An acclaimed pianist with a heart of gold, Fred Rogers' wife Joanne Rogers was the perfect complement to her beloved husband.
“When the White House called to tell Fred he was getting the Presidential Medal of Freedom… on July 9th,” recalled Joanne Rogers, the wife of Mister Rogers’ Neighborhood host Fred Rogers, “Fred said, ‘Oh, I’m so sorry, I won’t be able to make it. That’s our 50th wedding anniversary.'”
After an invitation to celebrate the landmark anniversary at the White House, Fred and Joanne Rogers made the trip together.
And exactly how did Fred, 50 years prior at age 24, propose to his wife-to-be?
“He wrote me a letter,” Joanne recalled. “My last year at Florida State, he wrote me a letter proposing marriage.”
While Joanne knew the man that was Mr. Rogers was important to her, she could not have imagined just how important he would be to the world.
Only one woman knows what it was like to be Fred Rogers’ wife: the charming and talented (and some would say very lucky) Joanne Rogers.
Joanne Rogers’ Early Life
Joanne Rogers was born Sara Joanne Byrd in Jacksonville, Florida in 1928. The only child of homemaker Ebra Edwards Byrd and Wyatt Adolphus Byrd, a salesman and postal worker. She remembers her father was frequently absent during the holidays.
“He worked during times, often at holidays, when other people would be celebrating. That was his busiest time,” she said. “I think that put a little bit of a damper on my feelings about big celebrations of holidays, with a lot of people around. Because we never did that when I was young.”
Joanne began playing the piano before she could even recite the alphabet; formal lessons began at the tender age of five. Her talent for the instrument eventually earned her a scholarship to study piano at Rollins College in Florida. In 1946, college-bound Joanne left Jacksonville for the college town of Winter Park, about 19 years before Disney World opened its gates nearby.
Meeting Mr. Rogers
During the fall of 1948, Joanne Rogers heard about a music composition major named Fred transferring from Dartmouth College. Professors assigned a few students to show him around, and Joanne was one of them.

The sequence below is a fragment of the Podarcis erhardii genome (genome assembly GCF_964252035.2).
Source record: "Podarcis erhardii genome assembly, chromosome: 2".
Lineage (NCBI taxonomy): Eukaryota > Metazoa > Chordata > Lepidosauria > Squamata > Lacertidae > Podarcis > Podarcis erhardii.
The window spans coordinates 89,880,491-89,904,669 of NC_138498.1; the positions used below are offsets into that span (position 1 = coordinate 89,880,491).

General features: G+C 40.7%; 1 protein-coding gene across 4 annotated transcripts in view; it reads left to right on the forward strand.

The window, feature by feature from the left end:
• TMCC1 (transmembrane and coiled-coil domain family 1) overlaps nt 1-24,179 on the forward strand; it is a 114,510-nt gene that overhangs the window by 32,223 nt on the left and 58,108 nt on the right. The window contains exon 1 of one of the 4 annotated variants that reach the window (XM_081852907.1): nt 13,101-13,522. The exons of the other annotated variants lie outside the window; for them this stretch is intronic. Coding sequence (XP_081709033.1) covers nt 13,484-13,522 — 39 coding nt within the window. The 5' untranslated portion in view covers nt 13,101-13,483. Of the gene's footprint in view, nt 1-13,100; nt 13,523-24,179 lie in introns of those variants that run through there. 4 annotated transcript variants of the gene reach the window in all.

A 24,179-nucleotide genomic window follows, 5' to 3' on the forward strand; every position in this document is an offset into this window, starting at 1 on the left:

“I must say, we were just good friends,” she recalled. “We didn’t do much dating, as such. We all ran around in a group… But I think we thoroughly enjoyed each other’s company, and he was a marvelous dancer, a fabulous dancer! So I would ask him to our sorority dances, and he would ask me to his fraternity dances.”
They bonded over their similar childhoods; both felt somewhat isolated as kids, that they weren’t able to freely express their emotions with words. Music provided them with the voices they always longed to have.
“He and I both had childhoods that you weren’t allowed to be angry. You weren’t allowed to show your anger. We were never able to do it. It scared us,” she remembered in the 2018 documentary Won’t You Be My Neighbor, about Mr. Rogers’ life.
“In his young days, he was lively and full of fun, but he talked about his feelings”, Joanne disclosed.
Joanne soon graduated and moved on to Florida State University (to study with its composer-in-residence, the Hungarian-American virtuoso Ernst von Dohnányi, no less). Fred had recently graduated and headed to New York for an apprenticeship at NBC Television studios.